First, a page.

Welcome to L.A. y’all.
I really love this song.
Partly because it’s a beautiful song about a love that’s unexpected, and mostly because it’s about knowing a person in a way that the world simply does not. That said, it also moves me because as a lifelong JM fan and unwavering advocate, I feel like Katy Perry’s lyrical testimony to his shine in the lines of this song is vindication for the tiny delusion I’ve always harbored; that I actually knew just what type of guy he was all along.
(Daniella, Meredith, and Nicole: see, I wasn’t crazy.)
I’ve thought this for months now, but let me now go on record and say I believe he’s finally going to settle down, and marry Katy. That’s my silly little prediction for 2013.
Good vibin’, y’all. xo.
“What’s your greatest struggle right now?”
“Building a fence in my back yard.”
“I’m serious. I married my best friend, I live on the Atlantic Ocean, I’ve played music my entire life. But this fence is giving me trouble!”
Someone’s finally got it right.
Feeling so creative that I can’t even get up to turn the lamplight on. Though on second thought, the twinkle lights with the lamp on lowest setting seems warm and sublime. I wonder how I got so lucky to control my life as such. Electricity, friendship, and fresh vegetables—what more could a cephalopod girl ask for?
I was ruminating on escape earlier today. Whether it’s in the face of natural disaster, or the more plausible personal crisis, the tools necessary to do so seem quite exotic to my mind. Take the latter situation for example, and keep in mind that as a Year of the Rabbit baby, I’m wont for luxury.
I picture a car whose prowess is such that rapid acceleration and rail-like handling make the closest approximation of disappearance possible. I picture a passport with false credentials, and a supple leather vintage briefcase filled with cash. I picture a really nice wig; shiny black hair and a playful yet reserved style. Definitely one of those prosthetic noses, and a compound in the hills of Mexico City, waiting with a key under the mat.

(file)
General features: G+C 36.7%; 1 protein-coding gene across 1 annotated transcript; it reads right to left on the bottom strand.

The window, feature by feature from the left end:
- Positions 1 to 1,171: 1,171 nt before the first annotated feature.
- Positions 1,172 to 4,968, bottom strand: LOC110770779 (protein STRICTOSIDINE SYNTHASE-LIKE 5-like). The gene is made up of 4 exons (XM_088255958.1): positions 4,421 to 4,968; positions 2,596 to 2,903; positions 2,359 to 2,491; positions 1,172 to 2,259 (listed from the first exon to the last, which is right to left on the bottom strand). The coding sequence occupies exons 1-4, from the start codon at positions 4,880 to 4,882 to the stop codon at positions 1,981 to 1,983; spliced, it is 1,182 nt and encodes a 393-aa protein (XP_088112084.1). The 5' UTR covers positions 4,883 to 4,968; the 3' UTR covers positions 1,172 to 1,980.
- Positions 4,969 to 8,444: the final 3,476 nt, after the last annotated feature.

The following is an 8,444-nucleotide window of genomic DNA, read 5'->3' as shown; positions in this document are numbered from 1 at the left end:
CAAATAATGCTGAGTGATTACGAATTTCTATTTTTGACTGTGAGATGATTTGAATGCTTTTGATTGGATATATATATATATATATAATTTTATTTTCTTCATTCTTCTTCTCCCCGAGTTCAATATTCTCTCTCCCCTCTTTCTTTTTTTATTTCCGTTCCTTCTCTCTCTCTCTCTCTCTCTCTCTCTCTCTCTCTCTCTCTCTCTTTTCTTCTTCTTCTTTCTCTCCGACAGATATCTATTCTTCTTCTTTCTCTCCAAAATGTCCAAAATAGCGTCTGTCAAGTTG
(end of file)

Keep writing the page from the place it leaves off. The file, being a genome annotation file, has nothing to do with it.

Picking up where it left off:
Disappearing is hard work.
So I’ll work for that, but today, I was thinking about a much more feasible escape. Was wondering what stone I’ve yet to upturn in this city and it’s surrounding enclaves. Wondering where I could go and sit and bring a journal and feel that simultaneously free and heavy feeling where your thoughts are clear and concrete and of such quality that as you think them your mind scabs over with the lesson they are teaching you and slowly you take another heaving step forward in the path to enlightenment.
I needed a “yelp” for introspection. Though I must point out and feel joy in the fact that such a terror doesn’t quite exist; for that is the beauty of arriving at such a spot, it’s a melange of inexplicable forces that bring you into those exact coordinates, and it’s hard to do and difficult to find, but once you’re there, you’re not merely sitting on a park bench, or in a vivacious garden, or on the shores of the Pacific, you’re powerfully rooted to infinite possibility, if only you will be receptive to the coordinates the universe is plotting for you.
Car shopping when you could be writing. Snooping when you could be reading. Drinking when you could be learning. The vices of youth and indecision.
Of course you’ve had one of those days like mine today. When the shoes of the negative eclipse the footprints of the positive. When your answer to “but what about that awesome __________?” is :((((((((.
Worries and doubts squash the lovely cosmic energy that normally radiates out of you in waves of “Yes please, more, thank you.” Fatigue or exhaustion, premonition or dismay, there’s a reason for it and you don’t really care what it is.
So here I am, at my fortnight’s rock bottom, redeeming myself by planning monthly expenses, investment opportunities, and travel. Hoping to start the rolling stone (which will gather no moss) again towards positivity and radiance.
And I’m not going to go deeply into this, because I’m not going to sound like a drama queen, but being skinny really does make everything easier. See, I shouldn’t have even said anything. Even the way it reads is dastardly. But it’s true. And when you don’t feel that way because you’ve been having the time of your life drinking expensive wine and some cheap wine, and creamy rich cheeses and breads of warmth and crustiness and staying out until all hours of the night but then you realize your pants are starting to fit just a bit tighter and your arm flaps just ever so slightly more in the wind, then you forget about the tannic love letter of the wine and the sweet saltiness of the cheese and the cool spring breeze of the night and you wonder why everything in life has to be so hard because all you want is happiness and joy but it’s elusive damnit, it’s elusive.
lovely convenient how modern technologies allow you to so cautiously detail a temper tantrum.
Usually this is where I’d come to a somewhat sloppily wrapped but heartily intentioned moral of the story, as all great writers do, but as someone once told me, I’m a better restaurateur.
So peace out party people and don’t catch a case of the Mondays.